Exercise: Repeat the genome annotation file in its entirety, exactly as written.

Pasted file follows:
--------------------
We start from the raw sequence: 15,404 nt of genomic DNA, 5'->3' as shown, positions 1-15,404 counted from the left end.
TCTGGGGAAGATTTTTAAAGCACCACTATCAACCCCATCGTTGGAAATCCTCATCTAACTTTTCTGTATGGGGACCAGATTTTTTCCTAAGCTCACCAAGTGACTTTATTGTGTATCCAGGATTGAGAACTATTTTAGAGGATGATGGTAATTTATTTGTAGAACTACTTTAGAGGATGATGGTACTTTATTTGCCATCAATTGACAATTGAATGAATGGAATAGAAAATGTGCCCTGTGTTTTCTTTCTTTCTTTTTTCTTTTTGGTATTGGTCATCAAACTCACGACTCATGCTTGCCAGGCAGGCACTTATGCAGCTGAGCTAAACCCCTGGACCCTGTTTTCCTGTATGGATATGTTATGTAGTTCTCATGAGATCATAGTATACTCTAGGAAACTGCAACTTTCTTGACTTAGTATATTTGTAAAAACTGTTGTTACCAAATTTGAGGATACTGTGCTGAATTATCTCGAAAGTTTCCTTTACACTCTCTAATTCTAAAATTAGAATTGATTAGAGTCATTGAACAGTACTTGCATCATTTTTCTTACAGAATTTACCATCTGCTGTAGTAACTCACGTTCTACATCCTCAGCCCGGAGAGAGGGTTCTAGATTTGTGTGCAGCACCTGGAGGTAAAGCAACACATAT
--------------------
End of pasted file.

We start from the raw sequence: 15,404 nt of genomic DNA, 5'->3' as shown, positions 1-15,404 counted from the left end.
TCTGGGGAAGATTTTTAAAGCACCACTATCAACCCCATCGTTGGAAATCCTCATCTAACTTTTCTGTATGGGGACCAGATTTTTTCCTAAGCTCACCAAGTGACTTTATTGTGTATCCAGGATTGAGAACTATTTTAGAGGATGATGGTAATTTATTTGTAGAACTACTTTAGAGGATGATGGTACTTTATTTGCCATCAATTGACAATTGAATGAATGGAATAGAAAATGTGCCCTGTGTTTTCTTTCTTTCTTTTTTCTTTTTGGTATTGGTCATCAAACTCACGACTCATGCTTGCCAGGCAGGCACTTATGCAGCTGAGCTAAACCCCTGGACCCTGTTTTCCTGTATGGATATGTTATGTAGTTCTCATGAGATCATAGTATACTCTAGGAAACTGCAACTTTCTTGACTTAGTATATTTGTAAAAACTGTTGTTACCAAATTTGAGGATACTGTGCTGAATTATCTCGAAAGTTTCCTTTACACTCTCTAATTCTAAAATTAGAATTGATTAGAGTCATTGAACAGTACTTGCATCATTTTTCTTACAGAATTTACCATCTGCTGTAGTAACTCACGTTCTACATCCTCAGCCCGGAGAGAGGGTTCTAGATTTGTGTGCAGCACCTGGAGGTAAAGCAACACATAT